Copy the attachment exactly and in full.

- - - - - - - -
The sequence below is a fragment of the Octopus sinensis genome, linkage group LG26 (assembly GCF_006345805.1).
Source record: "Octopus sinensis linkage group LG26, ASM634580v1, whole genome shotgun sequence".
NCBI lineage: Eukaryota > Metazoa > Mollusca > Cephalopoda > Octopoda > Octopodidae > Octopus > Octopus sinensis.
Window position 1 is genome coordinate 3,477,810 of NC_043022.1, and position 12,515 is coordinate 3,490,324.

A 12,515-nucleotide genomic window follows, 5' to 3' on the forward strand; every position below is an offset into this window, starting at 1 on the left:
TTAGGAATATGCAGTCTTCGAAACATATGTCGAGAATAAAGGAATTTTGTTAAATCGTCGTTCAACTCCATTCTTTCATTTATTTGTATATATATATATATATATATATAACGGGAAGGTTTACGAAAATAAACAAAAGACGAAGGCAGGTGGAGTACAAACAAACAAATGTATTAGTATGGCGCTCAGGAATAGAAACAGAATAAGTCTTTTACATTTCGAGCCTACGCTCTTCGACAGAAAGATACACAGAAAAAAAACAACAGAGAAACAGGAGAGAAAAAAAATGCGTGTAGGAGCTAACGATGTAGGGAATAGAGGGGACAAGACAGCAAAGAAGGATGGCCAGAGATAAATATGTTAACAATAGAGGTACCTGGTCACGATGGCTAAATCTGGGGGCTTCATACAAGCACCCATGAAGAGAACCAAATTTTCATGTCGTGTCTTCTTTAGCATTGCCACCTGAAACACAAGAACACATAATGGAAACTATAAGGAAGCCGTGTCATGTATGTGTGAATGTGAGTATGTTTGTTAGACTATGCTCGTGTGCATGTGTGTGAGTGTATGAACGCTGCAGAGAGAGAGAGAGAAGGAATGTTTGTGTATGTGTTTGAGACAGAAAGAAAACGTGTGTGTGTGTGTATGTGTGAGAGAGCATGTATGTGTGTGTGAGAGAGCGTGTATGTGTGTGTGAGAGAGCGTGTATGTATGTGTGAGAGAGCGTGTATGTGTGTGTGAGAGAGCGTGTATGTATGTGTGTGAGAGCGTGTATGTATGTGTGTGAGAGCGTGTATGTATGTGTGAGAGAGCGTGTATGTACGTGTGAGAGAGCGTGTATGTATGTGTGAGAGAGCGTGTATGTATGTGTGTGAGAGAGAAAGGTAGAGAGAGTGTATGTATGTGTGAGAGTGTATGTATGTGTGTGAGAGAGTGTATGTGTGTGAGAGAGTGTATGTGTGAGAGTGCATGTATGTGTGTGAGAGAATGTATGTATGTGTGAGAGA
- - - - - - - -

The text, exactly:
The sequence below is a fragment of the Octopus sinensis genome, linkage group LG26 (assembly GCF_006345805.1).
Source record: "Octopus sinensis linkage group LG26, ASM634580v1, whole genome shotgun sequence".
NCBI lineage: Eukaryota > Metazoa > Mollusca > Cephalopoda > Octopoda > Octopodidae > Octopus > Octopus sinensis.
Window position 1 is genome coordinate 3,477,810 of NC_043022.1, and position 12,515 is coordinate 3,490,324.

A 12,515-nucleotide genomic window follows, 5' to 3' on the forward strand; every position below is an offset into this window, starting at 1 on the left:
TTAGGAATATGCAGTCTTCGAAACATATGTCGAGAATAAAGGAATTTTGTTAAATCGTCGTTCAACTCCATTCTTTCATTTATTTGTATATATATATATATATATATATAACGGGAAGGTTTACGAAAATAAACAAAAGACGAAGGCAGGTGGAGTACAAACAAACAAATGTATTAGTATGGCGCTCAGGAATAGAAACAGAATAAGTCTTTTACATTTCGAGCCTACGCTCTTCGACAGAAAGATACACAGAAAAAAAACAACAGAGAAACAGGAGAGAAAAAAAATGCGTGTAGGAGCTAACGATGTAGGGAATAGAGGGGACAAGACAGCAAAGAAGGATGGCCAGAGATAAATATGTTAACAATAGAGGTACCTGGTCACGATGGCTAAATCTGGGGGCTTCATACAAGCACCCATGAAGAGAACCAAATTTTCATGTCGTGTCTTCTTTAGCATTGCCACCTGAAACACAAGAACACATAATGGAAACTATAAGGAAGCCGTGTCATGTATGTGTGAATGTGAGTATGTTTGTTAGACTATGCTCGTGTGCATGTGTGTGAGTGTATGAACGCTGCAGAGAGAGAGAGAGAAGGAATGTTTGTGTATGTGTTTGAGACAGAAAGAAAACGTGTGTGTGTGTGTATGTGTGAGAGAGCATGTATGTGTGTGTGAGAGAGCGTGTATGTGTGTGTGAGAGAGCGTGTATGTATGTGTGAGAGAGCGTGTATGTGTGTGTGAGAGAGCGTGTATGTATGTGTGTGAGAGCGTGTATGTATGTGTGTGAGAGCGTGTATGTATGTGTGAGAGAGCGTGTATGTACGTGTGAGAGAGCGTGTATGTATGTGTGAGAGAGCGTGTATGTATGTGTGTGAGAGAGAAAGGTAGAGAGAGTGTATGTATGTGTGAGAGTGTATGTATGTGTGTGAGAGAGTGTATGTGTGTGAGAGAGTGTATGTGTGAGAGTGCATGTATGTGTGTGAGAGAATGTATGTATGTGTGAGAGA